Conflict and finance have always had a close relationship. Apart from the effects of economic warfare and increased spending, there is a lot of uncertainty in the involved countries, which has an effect on the market.
Recently, the invasion of Ukraine by Russia has been the central subject of interest, so investors need to understand what to expect in order to protect their assets. The only way to do that is to look at past conflicts and how they affected the market for insights about how the current invasion could unfold.
In this paper, we will get insights from past major wars such as WWI, WWII, Korea, Vietnam, Persian Gulf and Iraq wars. We will study the causes of the war, the situation leading up to the war, and how the markets performed before the war, when it started, during, and after the war.
World War I
Before WWI broke out, tensions had been brewing all through Europe. So, when Archduke Franz Ferdinandwas shot to death along with his wife on June 28, 1914, it set off a catastrophic chain of events that ended four years later with over 40 million casualties.
The first world war came as a bolt from the blue for investors. The market did not appreciate the risk of war as it did not react to the assassination of the Archduke.
When Austria-Hungary declared war on Serbia on 28 July, panic ensued, liquidity dried up, and short-term interest rates spiked. As European investors liquidated their US holdings, the NYSE was closed later that week on 31st July. The DJIA close was 71.24. When trading reopened on 12th December 1914, the posting was 54.62, a 24% drop.
Despite this drop, the WWI was a boon for the economy, as the DJIA rose 110% into 1916, and did not revisit this low until the Great Depression in 1932.
It also attracted a huge number of investors to the financial markets. Before the war, there were less than half a million subscribers to the war bonds. By the end of the war, the number had grown to more than 20 million. It also increased the supply of debt as US government’s debt grew 8 times.
The long-term impacts on the markets include:
The war destroyed the global integration of capital markets
The gold standard never returned
The number of international shares listed by stock exchanges reduced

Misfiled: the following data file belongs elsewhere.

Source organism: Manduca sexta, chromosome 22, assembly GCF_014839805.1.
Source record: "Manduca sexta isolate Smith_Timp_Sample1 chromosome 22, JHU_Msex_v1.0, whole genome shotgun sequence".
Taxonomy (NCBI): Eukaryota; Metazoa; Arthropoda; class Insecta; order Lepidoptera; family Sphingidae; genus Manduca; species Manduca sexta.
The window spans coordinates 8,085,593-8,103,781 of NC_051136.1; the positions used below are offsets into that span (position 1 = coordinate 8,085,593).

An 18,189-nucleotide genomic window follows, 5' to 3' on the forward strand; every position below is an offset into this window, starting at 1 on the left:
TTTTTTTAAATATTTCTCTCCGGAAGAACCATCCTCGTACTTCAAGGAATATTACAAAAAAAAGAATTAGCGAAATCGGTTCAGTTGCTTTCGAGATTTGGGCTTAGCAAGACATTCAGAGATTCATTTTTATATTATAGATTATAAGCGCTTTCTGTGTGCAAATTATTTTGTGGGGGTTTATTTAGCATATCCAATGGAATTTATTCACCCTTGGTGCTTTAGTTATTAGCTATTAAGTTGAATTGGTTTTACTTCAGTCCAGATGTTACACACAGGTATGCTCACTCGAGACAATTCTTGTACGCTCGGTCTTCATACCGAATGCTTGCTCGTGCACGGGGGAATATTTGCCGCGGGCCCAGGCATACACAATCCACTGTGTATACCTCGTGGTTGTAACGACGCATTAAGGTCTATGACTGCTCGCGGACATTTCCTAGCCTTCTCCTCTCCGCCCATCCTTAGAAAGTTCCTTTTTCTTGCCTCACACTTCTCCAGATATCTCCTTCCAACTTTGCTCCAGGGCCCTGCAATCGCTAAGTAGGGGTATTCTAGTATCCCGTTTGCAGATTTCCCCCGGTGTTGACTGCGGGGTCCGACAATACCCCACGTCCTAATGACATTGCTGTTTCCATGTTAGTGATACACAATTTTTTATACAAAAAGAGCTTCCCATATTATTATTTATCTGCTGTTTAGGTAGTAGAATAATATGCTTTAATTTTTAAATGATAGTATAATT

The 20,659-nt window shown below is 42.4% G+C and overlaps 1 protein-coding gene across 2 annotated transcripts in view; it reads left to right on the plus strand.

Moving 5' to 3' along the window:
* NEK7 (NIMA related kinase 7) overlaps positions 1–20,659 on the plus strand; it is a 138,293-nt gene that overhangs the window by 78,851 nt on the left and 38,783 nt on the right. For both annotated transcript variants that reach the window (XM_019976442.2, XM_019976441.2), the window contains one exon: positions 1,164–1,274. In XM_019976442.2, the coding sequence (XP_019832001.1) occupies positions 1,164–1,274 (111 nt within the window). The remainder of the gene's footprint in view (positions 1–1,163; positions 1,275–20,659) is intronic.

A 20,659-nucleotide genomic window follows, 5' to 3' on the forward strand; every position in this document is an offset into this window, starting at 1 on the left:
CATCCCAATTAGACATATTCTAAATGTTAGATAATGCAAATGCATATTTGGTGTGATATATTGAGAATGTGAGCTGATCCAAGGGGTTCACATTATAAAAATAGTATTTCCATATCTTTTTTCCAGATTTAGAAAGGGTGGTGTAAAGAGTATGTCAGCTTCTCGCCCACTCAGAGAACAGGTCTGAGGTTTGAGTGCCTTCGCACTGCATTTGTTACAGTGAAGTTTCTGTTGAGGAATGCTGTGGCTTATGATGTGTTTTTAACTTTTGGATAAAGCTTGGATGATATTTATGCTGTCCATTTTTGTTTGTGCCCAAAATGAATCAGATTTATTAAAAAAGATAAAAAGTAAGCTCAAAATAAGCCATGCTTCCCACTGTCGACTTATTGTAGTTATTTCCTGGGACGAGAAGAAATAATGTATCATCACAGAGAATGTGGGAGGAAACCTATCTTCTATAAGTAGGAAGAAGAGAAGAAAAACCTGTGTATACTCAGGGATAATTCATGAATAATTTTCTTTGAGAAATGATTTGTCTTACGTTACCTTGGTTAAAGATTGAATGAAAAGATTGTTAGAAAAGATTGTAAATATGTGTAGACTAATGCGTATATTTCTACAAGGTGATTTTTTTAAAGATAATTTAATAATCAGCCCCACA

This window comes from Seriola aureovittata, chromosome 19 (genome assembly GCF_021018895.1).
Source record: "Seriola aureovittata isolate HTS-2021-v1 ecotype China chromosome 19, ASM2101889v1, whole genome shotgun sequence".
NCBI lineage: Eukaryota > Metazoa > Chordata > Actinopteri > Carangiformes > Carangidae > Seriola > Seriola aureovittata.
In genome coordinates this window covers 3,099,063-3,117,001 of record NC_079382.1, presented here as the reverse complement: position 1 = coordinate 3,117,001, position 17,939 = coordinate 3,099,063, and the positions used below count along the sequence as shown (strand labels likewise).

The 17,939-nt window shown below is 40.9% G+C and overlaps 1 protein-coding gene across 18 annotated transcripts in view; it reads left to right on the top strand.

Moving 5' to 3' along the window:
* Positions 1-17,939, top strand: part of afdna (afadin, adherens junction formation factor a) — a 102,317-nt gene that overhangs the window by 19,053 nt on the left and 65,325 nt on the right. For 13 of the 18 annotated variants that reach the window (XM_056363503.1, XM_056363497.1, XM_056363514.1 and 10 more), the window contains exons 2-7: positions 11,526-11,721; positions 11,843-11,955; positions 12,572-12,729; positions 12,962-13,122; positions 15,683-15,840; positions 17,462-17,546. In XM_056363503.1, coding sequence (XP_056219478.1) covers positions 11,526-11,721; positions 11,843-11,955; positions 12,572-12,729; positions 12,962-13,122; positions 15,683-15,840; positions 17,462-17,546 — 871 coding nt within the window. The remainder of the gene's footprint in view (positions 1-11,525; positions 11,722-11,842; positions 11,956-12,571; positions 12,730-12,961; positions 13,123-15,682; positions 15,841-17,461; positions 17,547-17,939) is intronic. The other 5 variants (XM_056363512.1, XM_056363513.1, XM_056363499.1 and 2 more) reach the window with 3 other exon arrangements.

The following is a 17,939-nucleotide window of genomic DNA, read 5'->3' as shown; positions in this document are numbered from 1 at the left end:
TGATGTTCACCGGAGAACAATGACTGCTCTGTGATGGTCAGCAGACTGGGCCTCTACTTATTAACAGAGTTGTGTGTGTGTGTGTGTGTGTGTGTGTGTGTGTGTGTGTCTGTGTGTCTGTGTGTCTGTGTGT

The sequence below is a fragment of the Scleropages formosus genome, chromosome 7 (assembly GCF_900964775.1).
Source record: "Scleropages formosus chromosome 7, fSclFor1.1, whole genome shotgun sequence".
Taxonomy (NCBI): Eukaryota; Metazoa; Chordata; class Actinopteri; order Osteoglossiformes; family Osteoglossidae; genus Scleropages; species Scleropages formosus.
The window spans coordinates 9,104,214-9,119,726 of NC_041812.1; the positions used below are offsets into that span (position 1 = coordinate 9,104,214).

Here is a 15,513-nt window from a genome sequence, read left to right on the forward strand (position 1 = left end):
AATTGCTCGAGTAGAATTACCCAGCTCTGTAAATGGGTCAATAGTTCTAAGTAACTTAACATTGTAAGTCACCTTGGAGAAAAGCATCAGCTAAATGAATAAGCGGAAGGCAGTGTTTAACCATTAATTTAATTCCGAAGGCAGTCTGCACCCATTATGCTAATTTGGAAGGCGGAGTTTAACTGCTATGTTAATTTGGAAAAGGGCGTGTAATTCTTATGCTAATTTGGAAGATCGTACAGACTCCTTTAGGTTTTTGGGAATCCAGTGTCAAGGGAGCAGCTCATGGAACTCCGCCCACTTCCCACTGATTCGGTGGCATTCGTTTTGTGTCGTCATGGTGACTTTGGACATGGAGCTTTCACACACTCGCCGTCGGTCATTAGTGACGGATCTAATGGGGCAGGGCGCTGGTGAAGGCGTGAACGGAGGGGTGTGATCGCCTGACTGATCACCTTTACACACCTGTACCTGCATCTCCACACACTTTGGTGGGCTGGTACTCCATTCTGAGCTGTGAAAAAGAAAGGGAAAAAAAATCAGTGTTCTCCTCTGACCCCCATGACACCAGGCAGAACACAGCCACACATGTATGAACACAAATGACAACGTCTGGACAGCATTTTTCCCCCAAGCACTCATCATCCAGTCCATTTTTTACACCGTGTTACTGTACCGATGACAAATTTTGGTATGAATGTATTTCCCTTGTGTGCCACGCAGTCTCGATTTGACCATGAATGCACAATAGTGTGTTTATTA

The number of regulations of stock exchanges increased
Germans were not allowed to trade on the LSE for years
The center of global finance was changed from London to New York
The harsh economic crisis of the Great Depression consumed the US throughout the 1930s and was still recovering when Germany invaded Poland. The unemployment rate hovered around 25%, and the standard of living for most Americans was 60% lower than before the 1929 crash.
The bull market following the great depression peaked in February 1937 followed by a crash due to contractionary policies by the Fed and US. Treasury.
The market recovered from mid to end 1938 following the Munich Pact in September and generally remained on the same level until September 1939. When Germany invaded Poland, the DJIA fell 6.3% in two days, and 24% in May/June 1940 when Germany invaded France.
On December 7, 1941, Japan attacked Pearl Harbor, catching them by surprise. The market was already on a downward swing, and continued to fall until April 1942, where it formed a bottom which hasn’t been crossed up to date. It had fallen over 40% from its 1939 high.
This bottom was caused by the certainty that the war will go in US’s favor signaled by the U.S. Navy’s victory at the battle of the Coral Sea. It rose 129% to May 1946. The end of the Pacific War following the atomic bombs brought a new fear to the market; fear of a new war fought with atomic weapons, causing the 1946 crash. The markets then hanged around the bottom until June 13, 1949 when the war and the Great Depression ended.
The mobilization of the United States in preparation for the war after the attack on Pearl Harbor helped jump start the economy, cutting the unemployment rate to about 10%, and ending the Great Depression. During the war, from 1939 to 1945, DJIA was up a total of 50%, more than 7% per year. According to Mark Armbruster, the president of Armbruster Capital Management, stock market volatility was also lower during the war.
At the end of WWII, Korea, which had been occupied by the Japanese, was divided into two along the 38th parallel. North Korea was supported by the Soviet Union and China, while South Korea was supported by the United Nations, primarily the US.